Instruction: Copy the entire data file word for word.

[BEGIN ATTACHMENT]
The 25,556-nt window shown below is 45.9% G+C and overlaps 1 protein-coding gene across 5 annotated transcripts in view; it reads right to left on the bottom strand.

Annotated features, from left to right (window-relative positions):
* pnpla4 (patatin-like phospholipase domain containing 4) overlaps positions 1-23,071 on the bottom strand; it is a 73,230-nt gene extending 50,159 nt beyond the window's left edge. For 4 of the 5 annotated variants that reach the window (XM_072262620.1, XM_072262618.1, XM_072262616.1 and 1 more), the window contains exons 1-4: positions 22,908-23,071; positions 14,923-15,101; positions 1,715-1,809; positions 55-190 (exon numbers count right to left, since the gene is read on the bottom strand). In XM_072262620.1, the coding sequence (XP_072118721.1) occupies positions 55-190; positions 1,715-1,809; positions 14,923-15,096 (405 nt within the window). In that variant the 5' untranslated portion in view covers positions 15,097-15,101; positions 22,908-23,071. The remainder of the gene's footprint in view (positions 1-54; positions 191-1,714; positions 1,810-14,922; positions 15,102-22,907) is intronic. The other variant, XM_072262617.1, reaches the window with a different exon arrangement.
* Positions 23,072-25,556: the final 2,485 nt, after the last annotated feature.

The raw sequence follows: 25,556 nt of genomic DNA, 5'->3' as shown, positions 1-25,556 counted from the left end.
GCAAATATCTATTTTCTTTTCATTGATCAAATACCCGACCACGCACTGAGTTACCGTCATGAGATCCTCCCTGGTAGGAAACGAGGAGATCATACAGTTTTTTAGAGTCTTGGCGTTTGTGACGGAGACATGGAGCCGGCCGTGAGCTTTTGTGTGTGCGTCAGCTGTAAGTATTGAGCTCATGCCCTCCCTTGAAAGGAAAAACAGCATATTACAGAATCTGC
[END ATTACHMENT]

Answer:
The 25,556-nt window shown below is 45.9% G+C and overlaps 1 protein-coding gene across 5 annotated transcripts in view; it reads right to left on the bottom strand.

Annotated features, from left to right (window-relative positions):
* pnpla4 (patatin-like phospholipase domain containing 4) overlaps positions 1-23,071 on the bottom strand; it is a 73,230-nt gene extending 50,159 nt beyond the window's left edge. For 4 of the 5 annotated variants that reach the window (XM_072262620.1, XM_072262618.1, XM_072262616.1 and 1 more), the window contains exons 1-4: positions 22,908-23,071; positions 14,923-15,101; positions 1,715-1,809; positions 55-190 (exon numbers count right to left, since the gene is read on the bottom strand). In XM_072262620.1, the coding sequence (XP_072118721.1) occupies positions 55-190; positions 1,715-1,809; positions 14,923-15,096 (405 nt within the window). In that variant the 5' untranslated portion in view covers positions 15,097-15,101; positions 22,908-23,071. The remainder of the gene's footprint in view (positions 1-54; positions 191-1,714; positions 1,810-14,922; positions 15,102-22,907) is intronic. The other variant, XM_072262617.1, reaches the window with a different exon arrangement.
* Positions 23,072-25,556: the final 2,485 nt, after the last annotated feature.

The raw sequence follows: 25,556 nt of genomic DNA, 5'->3' as shown, positions 1-25,556 counted from the left end.
GCAAATATCTATTTTCTTTTCATTGATCAAATACCCGACCACGCACTGAGTTACCGTCATGAGATCCTCCCTGGTAGGAAACGAGGAGATCATACAGTTTTTTAGAGTCTTGGCGTTTGTGACGGAGACATGGAGCCGGCCGTGAGCTTTTGTGTGTGCGTCAGCTGTAAGTATTGAGCTCATGCCCTCCCTTGAAAGGAAAAACAGCATATTACAGAATCTGC